Social and nutritional stressors: agents for altered immune function in white-footed mice (Peromyscus leucopus)
Abstract:As habitats become more fragmented, population densities and diets of wildlife can change dramatically, contributing to increased stress and incidence of infections and disease. To better understand effects of human disturbance on immunocompetence of wild mammals, we studied individual and combined effects of social and nutritional stress on the health of wild-captured adult male white-footed mice (Peromyscus leucopus (Rafinesque, 1818)), a species that commonly occurs in close proximity to humans. Paired mice had reduced body mass and circulating monocytes, higher serum corticosterone level, and a significantly weaker humoral immune response compared with mice housed individually. Mice fed a 5% protein diet had reduced body mass and circulating monocytes, but no differences in humoral or cellular immune responses compared with mice fed a 30% protein diet. The only interactive effect of the two stresses on immune-related parameters was on mass of the spleen. We hypothesize that reduced humoral immunocompetence in response to acute and chronic social stress likely contributes to increases in disease transmission in high-density populations associated with fragments of habitat. In addition, anthropogenic impacts that limit food availability may be of greater importance to immune function than impacts on food quality.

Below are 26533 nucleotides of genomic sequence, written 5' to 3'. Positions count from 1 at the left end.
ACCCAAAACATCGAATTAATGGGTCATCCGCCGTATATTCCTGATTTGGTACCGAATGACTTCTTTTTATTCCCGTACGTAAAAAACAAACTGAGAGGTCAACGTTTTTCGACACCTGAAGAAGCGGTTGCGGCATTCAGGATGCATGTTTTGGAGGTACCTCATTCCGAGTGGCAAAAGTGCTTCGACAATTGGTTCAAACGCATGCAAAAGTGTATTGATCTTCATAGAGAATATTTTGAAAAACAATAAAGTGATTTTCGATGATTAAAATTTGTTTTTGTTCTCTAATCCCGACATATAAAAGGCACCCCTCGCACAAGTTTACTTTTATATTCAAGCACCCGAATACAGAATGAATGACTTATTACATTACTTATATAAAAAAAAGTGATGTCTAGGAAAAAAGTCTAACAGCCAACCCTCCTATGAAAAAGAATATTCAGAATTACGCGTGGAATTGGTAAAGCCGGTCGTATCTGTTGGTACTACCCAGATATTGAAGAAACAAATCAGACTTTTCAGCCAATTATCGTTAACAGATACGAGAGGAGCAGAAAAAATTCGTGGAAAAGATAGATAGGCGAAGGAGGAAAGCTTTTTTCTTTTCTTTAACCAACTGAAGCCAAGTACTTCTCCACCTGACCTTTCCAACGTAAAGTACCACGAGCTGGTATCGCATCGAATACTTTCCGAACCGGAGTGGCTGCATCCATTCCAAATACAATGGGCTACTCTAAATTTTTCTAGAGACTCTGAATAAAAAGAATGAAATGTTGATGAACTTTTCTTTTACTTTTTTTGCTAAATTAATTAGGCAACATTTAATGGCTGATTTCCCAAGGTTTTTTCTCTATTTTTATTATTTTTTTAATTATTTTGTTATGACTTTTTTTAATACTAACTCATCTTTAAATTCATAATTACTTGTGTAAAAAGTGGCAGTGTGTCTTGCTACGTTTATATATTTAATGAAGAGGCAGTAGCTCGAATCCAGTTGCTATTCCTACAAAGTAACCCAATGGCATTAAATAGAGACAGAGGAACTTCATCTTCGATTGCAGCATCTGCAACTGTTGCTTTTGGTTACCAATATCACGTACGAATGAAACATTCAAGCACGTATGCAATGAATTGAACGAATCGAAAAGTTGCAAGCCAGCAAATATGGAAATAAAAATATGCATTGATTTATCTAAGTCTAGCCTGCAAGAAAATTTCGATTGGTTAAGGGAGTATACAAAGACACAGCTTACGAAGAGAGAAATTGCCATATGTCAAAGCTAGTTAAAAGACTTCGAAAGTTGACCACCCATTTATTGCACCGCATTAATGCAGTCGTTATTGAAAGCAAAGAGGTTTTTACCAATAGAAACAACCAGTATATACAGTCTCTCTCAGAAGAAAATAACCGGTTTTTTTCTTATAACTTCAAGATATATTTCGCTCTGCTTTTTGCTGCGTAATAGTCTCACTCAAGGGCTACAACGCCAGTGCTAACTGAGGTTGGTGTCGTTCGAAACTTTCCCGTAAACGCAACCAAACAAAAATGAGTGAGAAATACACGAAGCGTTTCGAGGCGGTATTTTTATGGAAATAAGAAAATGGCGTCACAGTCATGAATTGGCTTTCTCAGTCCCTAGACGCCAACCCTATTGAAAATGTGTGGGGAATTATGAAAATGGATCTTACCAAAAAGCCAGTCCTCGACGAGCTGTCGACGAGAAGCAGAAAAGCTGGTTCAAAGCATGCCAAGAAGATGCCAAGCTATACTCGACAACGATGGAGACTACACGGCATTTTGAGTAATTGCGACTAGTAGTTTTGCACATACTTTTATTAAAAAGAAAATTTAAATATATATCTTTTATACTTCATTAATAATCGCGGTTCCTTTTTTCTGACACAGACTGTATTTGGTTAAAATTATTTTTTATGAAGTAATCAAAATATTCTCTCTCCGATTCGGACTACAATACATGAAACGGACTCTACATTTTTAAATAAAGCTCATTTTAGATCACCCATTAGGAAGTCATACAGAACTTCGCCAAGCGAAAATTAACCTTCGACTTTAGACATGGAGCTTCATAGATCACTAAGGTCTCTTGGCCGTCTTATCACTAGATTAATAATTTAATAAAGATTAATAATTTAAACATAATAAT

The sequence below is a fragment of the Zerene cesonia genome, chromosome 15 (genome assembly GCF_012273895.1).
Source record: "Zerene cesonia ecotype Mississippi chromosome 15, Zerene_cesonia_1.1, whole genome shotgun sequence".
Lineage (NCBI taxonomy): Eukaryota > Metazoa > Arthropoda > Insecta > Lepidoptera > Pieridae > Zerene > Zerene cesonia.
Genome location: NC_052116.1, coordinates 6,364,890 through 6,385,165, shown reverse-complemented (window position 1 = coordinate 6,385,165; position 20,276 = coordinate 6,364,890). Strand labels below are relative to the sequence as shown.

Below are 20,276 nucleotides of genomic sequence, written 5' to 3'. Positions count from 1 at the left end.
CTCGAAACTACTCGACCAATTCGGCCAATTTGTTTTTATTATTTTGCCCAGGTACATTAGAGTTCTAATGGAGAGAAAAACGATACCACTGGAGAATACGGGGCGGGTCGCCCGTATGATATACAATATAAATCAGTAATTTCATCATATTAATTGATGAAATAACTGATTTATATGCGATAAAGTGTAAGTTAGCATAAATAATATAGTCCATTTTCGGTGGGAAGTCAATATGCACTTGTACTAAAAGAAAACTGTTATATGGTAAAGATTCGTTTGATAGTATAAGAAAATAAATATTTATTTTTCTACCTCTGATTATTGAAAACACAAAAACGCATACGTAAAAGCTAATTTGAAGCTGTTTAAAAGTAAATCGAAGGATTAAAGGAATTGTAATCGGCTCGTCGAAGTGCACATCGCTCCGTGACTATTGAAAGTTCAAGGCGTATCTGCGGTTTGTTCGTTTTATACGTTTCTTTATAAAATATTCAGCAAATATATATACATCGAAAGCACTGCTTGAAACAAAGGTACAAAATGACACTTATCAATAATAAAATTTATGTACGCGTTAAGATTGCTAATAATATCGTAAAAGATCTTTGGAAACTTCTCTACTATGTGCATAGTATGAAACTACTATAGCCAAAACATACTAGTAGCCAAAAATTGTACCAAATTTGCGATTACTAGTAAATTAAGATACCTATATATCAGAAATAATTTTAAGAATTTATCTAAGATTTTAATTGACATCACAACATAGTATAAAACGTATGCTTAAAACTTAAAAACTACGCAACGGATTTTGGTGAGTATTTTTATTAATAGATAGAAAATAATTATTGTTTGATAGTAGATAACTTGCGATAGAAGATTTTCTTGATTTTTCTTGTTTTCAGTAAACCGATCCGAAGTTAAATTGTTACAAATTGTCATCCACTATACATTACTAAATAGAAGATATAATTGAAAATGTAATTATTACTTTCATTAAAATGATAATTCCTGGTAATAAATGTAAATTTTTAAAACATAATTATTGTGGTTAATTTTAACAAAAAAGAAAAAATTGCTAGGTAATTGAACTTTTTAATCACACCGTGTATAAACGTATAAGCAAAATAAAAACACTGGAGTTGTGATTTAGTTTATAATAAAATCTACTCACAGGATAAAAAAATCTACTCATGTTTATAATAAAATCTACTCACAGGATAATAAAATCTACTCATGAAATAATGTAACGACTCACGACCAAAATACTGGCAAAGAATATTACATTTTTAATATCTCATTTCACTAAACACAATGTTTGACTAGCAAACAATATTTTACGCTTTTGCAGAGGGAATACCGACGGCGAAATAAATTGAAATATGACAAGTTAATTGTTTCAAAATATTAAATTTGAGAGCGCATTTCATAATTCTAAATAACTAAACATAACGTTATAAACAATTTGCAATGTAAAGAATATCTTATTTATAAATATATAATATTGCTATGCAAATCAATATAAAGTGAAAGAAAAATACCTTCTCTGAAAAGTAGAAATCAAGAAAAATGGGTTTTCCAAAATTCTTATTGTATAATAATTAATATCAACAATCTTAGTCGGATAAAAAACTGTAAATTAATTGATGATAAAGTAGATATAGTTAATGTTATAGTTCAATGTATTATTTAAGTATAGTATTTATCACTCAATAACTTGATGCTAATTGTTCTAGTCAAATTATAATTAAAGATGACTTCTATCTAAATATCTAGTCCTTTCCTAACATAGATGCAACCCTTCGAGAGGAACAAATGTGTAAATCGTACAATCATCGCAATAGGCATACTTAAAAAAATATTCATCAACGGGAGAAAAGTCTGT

Keywords: Peromyscus leucopus; Peromyscus leucopus; restriction protéique; cell-mediated; corticosterone; corticostérone; humoral; humorale; immunity; immunité; médiation cellulaire; protein restriction; social stress; souris à pattes blanches; stress social; white-footed mouse
Document Type: Research Article
Publication date: March 12, 2013
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